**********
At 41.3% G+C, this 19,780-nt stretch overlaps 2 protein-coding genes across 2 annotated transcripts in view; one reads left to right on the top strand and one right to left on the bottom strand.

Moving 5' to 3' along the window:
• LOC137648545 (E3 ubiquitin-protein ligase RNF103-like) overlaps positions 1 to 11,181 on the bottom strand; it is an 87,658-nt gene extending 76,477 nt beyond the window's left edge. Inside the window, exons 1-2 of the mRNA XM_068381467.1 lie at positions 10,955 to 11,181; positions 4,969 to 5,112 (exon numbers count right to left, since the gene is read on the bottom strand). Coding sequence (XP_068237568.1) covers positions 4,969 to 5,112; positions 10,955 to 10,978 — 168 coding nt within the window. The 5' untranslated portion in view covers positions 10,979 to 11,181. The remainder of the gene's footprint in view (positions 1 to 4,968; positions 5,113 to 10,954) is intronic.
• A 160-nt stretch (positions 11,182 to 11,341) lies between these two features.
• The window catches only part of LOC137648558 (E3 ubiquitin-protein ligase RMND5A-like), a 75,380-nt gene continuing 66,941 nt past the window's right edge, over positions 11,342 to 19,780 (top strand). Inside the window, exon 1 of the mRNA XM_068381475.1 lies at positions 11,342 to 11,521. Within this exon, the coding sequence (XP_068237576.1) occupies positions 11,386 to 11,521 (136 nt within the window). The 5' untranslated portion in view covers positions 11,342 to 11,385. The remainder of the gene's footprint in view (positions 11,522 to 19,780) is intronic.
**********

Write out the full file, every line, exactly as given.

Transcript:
At 41.3% G+C, this 19,780-nt stretch overlaps 2 protein-coding genes across 2 annotated transcripts in view; one reads left to right on the top strand and one right to left on the bottom strand.

Moving 5' to 3' along the window:
• LOC137648545 (E3 ubiquitin-protein ligase RNF103-like) overlaps positions 1 to 11,181 on the bottom strand; it is an 87,658-nt gene extending 76,477 nt beyond the window's left edge. Inside the window, exons 1-2 of the mRNA XM_068381467.1 lie at positions 10,955 to 11,181; positions 4,969 to 5,112 (exon numbers count right to left, since the gene is read on the bottom strand). Coding sequence (XP_068237568.1) covers positions 4,969 to 5,112; positions 10,955 to 10,978 — 168 coding nt within the window. The 5' untranslated portion in view covers positions 10,979 to 11,181. The remainder of the gene's footprint in view (positions 1 to 4,968; positions 5,113 to 10,954) is intronic.
• A 160-nt stretch (positions 11,182 to 11,341) lies between these two features.
• The window catches only part of LOC137648558 (E3 ubiquitin-protein ligase RMND5A-like), a 75,380-nt gene continuing 66,941 nt past the window's right edge, over positions 11,342 to 19,780 (top strand). Inside the window, exon 1 of the mRNA XM_068381475.1 lies at positions 11,342 to 11,521. Within this exon, the coding sequence (XP_068237576.1) occupies positions 11,386 to 11,521 (136 nt within the window). The 5' untranslated portion in view covers positions 11,342 to 11,385. The remainder of the gene's footprint in view (positions 11,522 to 19,780) is intronic.